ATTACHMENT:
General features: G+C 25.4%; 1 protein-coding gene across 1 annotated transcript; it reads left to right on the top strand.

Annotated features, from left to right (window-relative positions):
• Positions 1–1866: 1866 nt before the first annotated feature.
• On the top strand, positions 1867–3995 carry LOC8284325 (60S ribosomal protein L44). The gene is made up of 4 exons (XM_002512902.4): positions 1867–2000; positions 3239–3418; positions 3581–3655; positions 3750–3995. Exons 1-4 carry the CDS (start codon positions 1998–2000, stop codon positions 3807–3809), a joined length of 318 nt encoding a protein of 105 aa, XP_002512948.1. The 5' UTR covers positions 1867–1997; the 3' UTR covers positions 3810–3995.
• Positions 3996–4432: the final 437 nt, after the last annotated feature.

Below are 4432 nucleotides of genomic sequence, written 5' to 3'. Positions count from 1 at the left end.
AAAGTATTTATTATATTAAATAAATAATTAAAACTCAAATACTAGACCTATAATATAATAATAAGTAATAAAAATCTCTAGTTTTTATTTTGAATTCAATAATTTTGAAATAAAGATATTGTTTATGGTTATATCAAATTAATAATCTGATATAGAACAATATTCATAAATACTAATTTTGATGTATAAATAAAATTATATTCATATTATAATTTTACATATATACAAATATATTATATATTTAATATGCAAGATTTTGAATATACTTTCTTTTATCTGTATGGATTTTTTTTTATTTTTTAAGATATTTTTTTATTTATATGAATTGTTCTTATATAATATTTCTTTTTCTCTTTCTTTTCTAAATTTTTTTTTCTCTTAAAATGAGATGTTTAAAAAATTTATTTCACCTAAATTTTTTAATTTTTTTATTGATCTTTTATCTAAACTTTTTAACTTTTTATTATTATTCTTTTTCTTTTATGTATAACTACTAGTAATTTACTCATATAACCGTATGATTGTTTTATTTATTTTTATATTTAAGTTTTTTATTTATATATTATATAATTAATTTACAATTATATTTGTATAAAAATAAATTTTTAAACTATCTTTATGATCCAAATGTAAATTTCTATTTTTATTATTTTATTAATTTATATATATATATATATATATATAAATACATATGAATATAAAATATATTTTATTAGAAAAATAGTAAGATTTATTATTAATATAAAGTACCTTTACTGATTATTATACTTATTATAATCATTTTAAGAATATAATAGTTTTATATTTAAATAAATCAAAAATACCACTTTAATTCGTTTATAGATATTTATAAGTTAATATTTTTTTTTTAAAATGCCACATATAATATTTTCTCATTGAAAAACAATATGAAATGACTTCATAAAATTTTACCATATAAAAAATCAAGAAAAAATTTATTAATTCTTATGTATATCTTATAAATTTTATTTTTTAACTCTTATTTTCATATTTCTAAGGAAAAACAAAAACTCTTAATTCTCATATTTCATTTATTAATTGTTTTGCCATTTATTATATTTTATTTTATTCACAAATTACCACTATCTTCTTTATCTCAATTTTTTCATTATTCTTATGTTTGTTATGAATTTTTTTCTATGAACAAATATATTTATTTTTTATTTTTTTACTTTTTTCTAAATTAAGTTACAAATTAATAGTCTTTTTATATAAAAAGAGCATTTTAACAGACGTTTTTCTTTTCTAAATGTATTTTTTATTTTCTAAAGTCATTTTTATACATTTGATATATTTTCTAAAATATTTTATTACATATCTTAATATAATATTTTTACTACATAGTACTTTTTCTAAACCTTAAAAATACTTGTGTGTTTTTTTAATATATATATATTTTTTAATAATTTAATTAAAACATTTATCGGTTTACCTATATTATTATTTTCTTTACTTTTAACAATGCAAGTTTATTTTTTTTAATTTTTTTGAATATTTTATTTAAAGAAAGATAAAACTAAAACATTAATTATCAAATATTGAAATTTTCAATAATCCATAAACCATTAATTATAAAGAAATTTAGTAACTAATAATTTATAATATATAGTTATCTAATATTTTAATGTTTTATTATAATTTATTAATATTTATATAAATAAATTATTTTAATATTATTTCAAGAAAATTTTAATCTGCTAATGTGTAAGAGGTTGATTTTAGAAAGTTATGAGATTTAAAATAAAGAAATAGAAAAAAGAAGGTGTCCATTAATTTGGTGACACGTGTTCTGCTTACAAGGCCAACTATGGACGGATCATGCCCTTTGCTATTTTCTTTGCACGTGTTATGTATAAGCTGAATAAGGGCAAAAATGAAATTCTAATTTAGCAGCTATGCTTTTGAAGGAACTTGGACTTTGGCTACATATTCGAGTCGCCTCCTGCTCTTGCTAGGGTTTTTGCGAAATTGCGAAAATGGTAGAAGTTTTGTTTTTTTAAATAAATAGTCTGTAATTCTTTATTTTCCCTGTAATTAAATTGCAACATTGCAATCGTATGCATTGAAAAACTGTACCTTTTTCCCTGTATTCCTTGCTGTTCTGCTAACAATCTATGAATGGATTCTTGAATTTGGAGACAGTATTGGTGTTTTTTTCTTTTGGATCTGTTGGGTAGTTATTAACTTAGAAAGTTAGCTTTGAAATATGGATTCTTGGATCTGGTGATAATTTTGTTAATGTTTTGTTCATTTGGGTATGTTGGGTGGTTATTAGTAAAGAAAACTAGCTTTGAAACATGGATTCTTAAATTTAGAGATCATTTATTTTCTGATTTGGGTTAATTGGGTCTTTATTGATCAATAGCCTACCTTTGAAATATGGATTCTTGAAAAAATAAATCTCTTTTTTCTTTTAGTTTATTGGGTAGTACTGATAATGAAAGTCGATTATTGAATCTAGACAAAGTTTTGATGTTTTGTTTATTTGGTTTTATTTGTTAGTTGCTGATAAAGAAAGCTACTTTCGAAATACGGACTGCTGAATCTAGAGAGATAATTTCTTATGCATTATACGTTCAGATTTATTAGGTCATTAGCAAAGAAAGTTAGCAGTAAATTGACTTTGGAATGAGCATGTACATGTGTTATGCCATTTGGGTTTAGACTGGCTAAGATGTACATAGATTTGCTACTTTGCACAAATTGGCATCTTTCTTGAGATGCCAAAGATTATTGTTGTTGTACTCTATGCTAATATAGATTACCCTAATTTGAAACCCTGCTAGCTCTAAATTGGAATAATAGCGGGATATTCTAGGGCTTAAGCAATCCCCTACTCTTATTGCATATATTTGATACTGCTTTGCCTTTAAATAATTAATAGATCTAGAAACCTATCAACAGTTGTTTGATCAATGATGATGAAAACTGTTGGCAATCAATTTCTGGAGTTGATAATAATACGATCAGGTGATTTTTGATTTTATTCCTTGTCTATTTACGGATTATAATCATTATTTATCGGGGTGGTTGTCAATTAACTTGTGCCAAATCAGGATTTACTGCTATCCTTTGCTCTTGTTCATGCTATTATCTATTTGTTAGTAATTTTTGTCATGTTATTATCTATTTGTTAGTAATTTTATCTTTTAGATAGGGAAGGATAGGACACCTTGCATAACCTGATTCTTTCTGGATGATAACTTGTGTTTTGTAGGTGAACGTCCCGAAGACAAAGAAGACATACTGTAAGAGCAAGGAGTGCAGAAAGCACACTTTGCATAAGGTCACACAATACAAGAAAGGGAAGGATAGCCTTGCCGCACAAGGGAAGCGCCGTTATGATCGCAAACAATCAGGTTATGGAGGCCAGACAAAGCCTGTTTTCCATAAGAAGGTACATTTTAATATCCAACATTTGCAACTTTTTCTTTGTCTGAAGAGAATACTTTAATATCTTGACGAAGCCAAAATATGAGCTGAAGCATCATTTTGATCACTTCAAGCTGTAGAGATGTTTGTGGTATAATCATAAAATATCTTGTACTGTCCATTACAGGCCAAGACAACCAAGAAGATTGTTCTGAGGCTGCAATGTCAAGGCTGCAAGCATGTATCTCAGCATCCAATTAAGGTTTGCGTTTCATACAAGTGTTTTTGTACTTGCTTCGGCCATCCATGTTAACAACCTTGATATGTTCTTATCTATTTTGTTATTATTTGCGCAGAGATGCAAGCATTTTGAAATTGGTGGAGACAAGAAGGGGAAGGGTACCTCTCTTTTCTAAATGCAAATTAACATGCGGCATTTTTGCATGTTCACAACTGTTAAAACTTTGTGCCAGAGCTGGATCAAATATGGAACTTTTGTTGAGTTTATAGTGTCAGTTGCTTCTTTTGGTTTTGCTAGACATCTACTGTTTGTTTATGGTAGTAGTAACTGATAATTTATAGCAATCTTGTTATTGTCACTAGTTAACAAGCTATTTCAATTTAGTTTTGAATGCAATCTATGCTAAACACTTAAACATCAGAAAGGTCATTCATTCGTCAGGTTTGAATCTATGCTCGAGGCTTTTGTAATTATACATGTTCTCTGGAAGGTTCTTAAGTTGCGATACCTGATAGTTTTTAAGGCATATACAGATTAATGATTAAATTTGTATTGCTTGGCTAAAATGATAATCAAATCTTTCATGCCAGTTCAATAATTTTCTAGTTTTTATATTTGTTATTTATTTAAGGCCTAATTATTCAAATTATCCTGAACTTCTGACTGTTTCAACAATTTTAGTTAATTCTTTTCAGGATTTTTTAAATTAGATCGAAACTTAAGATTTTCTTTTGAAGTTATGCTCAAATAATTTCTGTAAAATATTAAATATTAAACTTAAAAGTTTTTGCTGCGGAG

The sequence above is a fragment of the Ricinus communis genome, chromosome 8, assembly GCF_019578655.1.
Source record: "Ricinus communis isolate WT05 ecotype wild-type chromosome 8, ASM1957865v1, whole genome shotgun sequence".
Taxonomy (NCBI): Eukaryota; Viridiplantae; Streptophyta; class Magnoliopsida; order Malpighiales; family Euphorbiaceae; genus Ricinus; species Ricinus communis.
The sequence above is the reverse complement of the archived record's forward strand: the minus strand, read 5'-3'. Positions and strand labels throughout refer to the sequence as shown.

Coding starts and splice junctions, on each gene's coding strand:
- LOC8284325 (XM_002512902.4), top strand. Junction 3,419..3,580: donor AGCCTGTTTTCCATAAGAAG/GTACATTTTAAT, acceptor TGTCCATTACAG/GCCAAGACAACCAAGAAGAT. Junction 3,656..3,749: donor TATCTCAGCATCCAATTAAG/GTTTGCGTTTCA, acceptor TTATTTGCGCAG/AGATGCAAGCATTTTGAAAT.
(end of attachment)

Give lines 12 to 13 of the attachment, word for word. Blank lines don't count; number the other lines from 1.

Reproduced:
Coding starts and splice junctions, on each gene's coding strand:
- LOC8284325 (XM_002512902.4), top strand. Junction 3,419..3,580: donor AGCCTGTTTTCCATAAGAAG/GTACATTTTAAT, acceptor TGTCCATTACAG/GCCAAGACAACCAAGAAGAT. Junction 3,656..3,749: donor TATCTCAGCATCCAATTAAG/GTTTGCGTTTCA, acceptor TTATTTGCGCAG/AGATGCAAGCATTTTGAAAT.